Link | Posted on Apr 27, 2017 at 23:53 UTC
In reply to:

absquatulate: Aaaaaand.......you still need a tripod...so why bother with a mobile phone in the first place?

Fake problem. I picked up a $10 phone tripod and phone clamp. The tripod part collapses into a cylinder the size of a skinny pocket-sized flashlight.

Link | Posted on Apr 27, 2017 at 23:49 UTC
In reply to:

PTAX52: great image,but when you combine 50 or more to make a single image, do we cross the line as photographers and become CGI makers. does it change what photography was to people my age. ( 60 )

You know, back when you were a kid, people asked "Great image, but do we cross the line as artists and become mere technicians when the image is produced by plastic film, metal buttons and dials, and beakers full of chemicals?"

Link | Posted on Apr 27, 2017 at 23:45 UTC
On article Dell announces 4K HDR10 monitor (88 comments in total)
In reply to:

CaPi: Interesting price point.. my first thought was "Where does the money go? Is there a PC somewhere hidden in it?"

@Clint Dunn Whether either of those monitors is "overpriced" depends on how closely they meet the specs they claim along with having the proper uniformity etc. If the LG doesn't meet its specs and the Dell does, their prices are justified. If the Dell doesn't meet its specs but the LG does, then the LG is fairly priced and the Dell is not.

Link | Posted on Apr 26, 2017 at 23:17 UTC
On article Dell announces 4K HDR10 monitor (88 comments in total)
In reply to:

ecka84: So, after you edit an image using this new amazing monitor and make it incredibly realistic HDR and stuff, how would it look like on a normal screen for the rest 99.99% of the world?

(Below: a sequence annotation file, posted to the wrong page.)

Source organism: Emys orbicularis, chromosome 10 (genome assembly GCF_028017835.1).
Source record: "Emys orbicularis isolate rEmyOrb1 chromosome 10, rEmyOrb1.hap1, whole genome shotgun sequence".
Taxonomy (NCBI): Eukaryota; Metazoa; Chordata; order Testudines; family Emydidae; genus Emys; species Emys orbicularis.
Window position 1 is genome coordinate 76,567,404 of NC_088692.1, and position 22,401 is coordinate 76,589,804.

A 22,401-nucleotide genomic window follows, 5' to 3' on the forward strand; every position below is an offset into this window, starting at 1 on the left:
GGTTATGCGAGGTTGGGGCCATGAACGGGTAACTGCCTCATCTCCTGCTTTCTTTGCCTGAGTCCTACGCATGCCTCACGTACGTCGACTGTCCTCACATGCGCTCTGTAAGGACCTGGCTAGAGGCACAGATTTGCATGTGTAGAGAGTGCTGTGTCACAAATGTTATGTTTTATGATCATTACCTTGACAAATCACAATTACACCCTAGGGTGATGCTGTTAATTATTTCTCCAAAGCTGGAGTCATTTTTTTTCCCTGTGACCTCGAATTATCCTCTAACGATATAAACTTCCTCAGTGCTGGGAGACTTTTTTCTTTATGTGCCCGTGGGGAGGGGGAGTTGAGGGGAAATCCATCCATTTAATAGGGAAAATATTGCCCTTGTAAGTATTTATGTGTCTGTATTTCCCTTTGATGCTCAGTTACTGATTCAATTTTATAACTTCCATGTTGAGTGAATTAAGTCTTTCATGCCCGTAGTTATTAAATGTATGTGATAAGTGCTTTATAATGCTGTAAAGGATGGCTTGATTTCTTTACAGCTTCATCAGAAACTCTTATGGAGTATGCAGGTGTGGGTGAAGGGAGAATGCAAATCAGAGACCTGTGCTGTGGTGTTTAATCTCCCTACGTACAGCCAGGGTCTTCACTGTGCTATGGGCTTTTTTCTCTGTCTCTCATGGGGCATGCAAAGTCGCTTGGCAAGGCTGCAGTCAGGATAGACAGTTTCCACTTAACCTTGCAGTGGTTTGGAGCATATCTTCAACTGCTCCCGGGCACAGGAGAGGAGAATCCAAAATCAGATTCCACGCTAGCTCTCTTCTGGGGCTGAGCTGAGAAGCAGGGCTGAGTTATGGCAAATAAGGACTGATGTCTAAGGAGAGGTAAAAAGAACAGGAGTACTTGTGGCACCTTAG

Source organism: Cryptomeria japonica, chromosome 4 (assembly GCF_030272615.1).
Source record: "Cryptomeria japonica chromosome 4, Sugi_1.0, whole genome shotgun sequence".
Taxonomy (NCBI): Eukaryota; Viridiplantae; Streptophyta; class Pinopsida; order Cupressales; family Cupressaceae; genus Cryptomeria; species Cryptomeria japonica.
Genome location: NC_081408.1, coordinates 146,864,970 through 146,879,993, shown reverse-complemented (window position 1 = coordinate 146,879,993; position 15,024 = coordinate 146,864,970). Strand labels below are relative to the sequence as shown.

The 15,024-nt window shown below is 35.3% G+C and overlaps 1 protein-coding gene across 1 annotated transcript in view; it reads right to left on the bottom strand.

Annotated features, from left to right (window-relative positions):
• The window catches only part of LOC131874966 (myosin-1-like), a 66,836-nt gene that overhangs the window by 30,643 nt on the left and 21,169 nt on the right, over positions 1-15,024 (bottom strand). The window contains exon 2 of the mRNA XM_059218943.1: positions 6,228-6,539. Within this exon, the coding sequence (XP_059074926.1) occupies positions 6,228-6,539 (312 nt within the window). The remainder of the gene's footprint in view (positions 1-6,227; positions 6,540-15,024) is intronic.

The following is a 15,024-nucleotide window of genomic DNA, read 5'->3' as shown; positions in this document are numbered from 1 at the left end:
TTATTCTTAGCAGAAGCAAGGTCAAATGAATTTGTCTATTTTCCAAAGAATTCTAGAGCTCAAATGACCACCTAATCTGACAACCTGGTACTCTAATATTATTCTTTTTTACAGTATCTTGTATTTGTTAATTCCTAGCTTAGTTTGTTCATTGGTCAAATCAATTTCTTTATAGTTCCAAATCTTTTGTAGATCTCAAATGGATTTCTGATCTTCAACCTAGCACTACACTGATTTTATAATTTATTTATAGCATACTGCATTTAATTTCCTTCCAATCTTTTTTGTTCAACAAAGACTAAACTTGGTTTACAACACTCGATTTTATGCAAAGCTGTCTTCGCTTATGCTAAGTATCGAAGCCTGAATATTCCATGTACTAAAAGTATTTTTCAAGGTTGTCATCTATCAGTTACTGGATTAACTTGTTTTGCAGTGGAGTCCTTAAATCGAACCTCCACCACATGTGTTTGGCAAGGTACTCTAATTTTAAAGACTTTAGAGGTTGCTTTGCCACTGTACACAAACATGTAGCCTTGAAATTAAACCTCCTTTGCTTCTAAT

No need for unnecessary alarmism. This is only a mystery to photographers who have never dealt with anything but one printer and the web.

Nothing has changed, you master to the ideal medium and you make sure it looks OK across a range of mediocre mediums. Just like you do now when making a master image for print that also looks good on your web site and on the non-calibrated screens of the public.

Music and video/film pros usually have more experience with this. Music pros know you master on your high-end, unaffordable studio monitors but you check that it sounds acceptable on phone earbuds and car stereos. Video/film pros have always known that a movie gets one color grade edit for a theater projector, a different grade for the home TV blu-ray, etc. They're not so locked into one ideal that's supposed to look perfect on everything (not possible).

It sounds like the mindset of us photographers have some catching up to do here in the approach to production, compared to other media.

Link | Posted on Apr 25, 2017 at 22:02 UTC
On article Dell announces 4K HDR10 monitor (88 comments in total)
In reply to:

CaPi: Interesting price point.. my first thought was "Where does the money go? Is there a PC somewhere hidden in it?"